Tea Towels and a Missed Opportunity

Before you yawn in boredom, let me explain.  A local bookshop promotes a new title ‘The Art Of The Tea Towel’ by Marnie Fogg, hardback 144 pages and selling well.

That author could have been me!

Last year I posted about my cotton tea towels, their history and some photographs.  Nobody, as far as I could tell, had done this before and I was rather proud of my efforts.  This year Marnie’s book comes out and I’m kicking myself.

The ‘what ifs’ start – what if I had ironed my linen tea towels, what if I had borrowed my great aunt’s classic designs, what if I had posed them with kitchen utensils and what if I had pitched to a nostalgic publisher who loves tea and scones?

Would I have my name on that cover if I’d taken the initiative?  Would, could, maybe…

Of course, there’s always the option of publishing my own tea towel book, but there would be the whiff of ‘copycat’ about it.  I doubt the literary world is ready for another one.

Interested in my meagre effort (I even designed my own) click here:
https://thoughtsbecomewords.com/2017/10/01/teatowel-of-ignominy/

Interested in Marnie Fogg’s selection, click book cover:

Art Of The TeaTowel 100 Best Designs

Both links explain the versatility of a tea towel and its usage in today’s world.

So, writers, you can guess the moral of this story.

I’m slinking off to find a handkerchief to dab at my eyes…hmm, handkerchief.  There’s another drying piece of serviceable domestic textile…

Gretchen Bernet-Ward

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Tea Towel “Ayrshire Cattle Society” © By appointment to Her Majesty The Queen, suppliers of kitchen textiles, Ulster Weavers Home Fashions Limited, Belfast.
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My well-used Scottish tea towel but I’ve never tried the Haggis recipe.

Afternoon Tea and Fancy Food

“There are few hours in life more agreeable than the hour dedicated to the ceremony known as afternoon tea”  Henry James, The Portrait Of A Lady.

Afternoon tea offers a variety of rich, creamy cakes and sweet pastries.  Ribbon sandwiches are sometimes served with savoury nibbles but the ubiquitous tea, scones, crumpets and homemade preserves are still in evidence.

The British aristocracy conceived Afternoon Tea a long time before their working classes began to consume High Tea in the evening.  Traditionally afternoon tea is lighter than high tea, the latter consisting of heavier food like meats and fish which possibly morphed into dinner.  Who knows?  I’m only going on what I’ve read.

Australia was founded by the British so, up until recently, a fair amount of our eating habits were ever-so-English and afternoon Tea For Two was practiced both domestically and in cafés until the advance of a more universal drink coffee.  Most people are lucky if they get afternoon tea now, e.g. in my experience people have a break at ‘morning tea’ time.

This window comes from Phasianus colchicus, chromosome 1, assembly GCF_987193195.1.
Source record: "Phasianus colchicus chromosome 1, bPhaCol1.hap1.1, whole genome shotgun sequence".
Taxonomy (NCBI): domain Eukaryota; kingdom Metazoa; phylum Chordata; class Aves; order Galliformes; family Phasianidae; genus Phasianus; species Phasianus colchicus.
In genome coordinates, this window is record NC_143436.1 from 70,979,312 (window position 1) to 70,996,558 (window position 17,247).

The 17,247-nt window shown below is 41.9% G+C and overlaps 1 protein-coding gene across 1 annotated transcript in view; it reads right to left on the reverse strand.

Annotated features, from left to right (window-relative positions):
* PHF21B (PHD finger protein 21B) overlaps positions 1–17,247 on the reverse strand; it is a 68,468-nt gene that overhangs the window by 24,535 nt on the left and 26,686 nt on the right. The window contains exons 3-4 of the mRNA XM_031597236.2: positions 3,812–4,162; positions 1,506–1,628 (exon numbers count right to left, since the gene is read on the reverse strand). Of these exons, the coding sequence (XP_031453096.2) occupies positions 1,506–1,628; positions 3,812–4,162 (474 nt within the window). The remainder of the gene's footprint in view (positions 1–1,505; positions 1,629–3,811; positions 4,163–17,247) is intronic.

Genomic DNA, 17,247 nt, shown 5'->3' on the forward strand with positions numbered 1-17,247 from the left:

My grandmother’s hand-stitched tablecloth and serviettes were linen and a deliciously laden 3-tiered cake stand was placed in the centre of the table on a crocheted doily.  A posy of fresh flowers was discreetly positioned beside the teapot, milk jug and sugar bowl.  The cutlery was usually a knife, for spreading strawberry jam and cream, and a spoon for stirring your tea.

The crockery set was china or hand-painted porcelain and generally both cups and saucers displayed dainty flowers.  I learned to tell the difference between a teapot and a coffee pot by the position of the spout.  Not many people remember the design reason for this!  Sometimes during pouring, a small tea strainer was used.  I won’t go into the variety of teas available but traditionally alcohol was not served.

“Happiness for me is largely a matter of digestion” said writer Lin Yutang and added “There is something in the nature of tea that leads us into a world of quiet contemplation of life” ― Lin Yutang, The Importance of Living.

These are my thoughts becoming words and not necessarily historical facts; just how I remember it when I visited my grandmother in Melbourne, Victoria.  As a child, in the homes of my friends, a serving of apple pie with ice-cream was just as good.  Friday evening fish and chips were a treat, and when the first pizza was taken from the pizzeria oven, we were not sure how to pronounce it let alone eat it.

I have a pot of leaf tea with my breakfast and use a tea cosy.  Teapots come in all shapes and sizes, and tea cosies, once the staple of the twentieth century Australian woman’s knitting repertoire, covered the pot and kept it warm.  While the tea leaves brewed, a colourful and creative tea cosy added to the charm of many an afternoon tea table.

NOTE : Afternoon tea images may induce hunger pangs!

Gretchen Bernet-Ward


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History : https://afternoontea.co.uk/information/history-of-afternoon-tea/

Tea Party : https://www.bbcgoodfood.com/howto/guide/how-throw-afternoon-tea-party

Teapot Museum : http://www.bygonebeautys.com.au/tearooms/

Teatowels : https://thoughtsbecomewords.com/2017/10/01/teatowel-of-ignominy/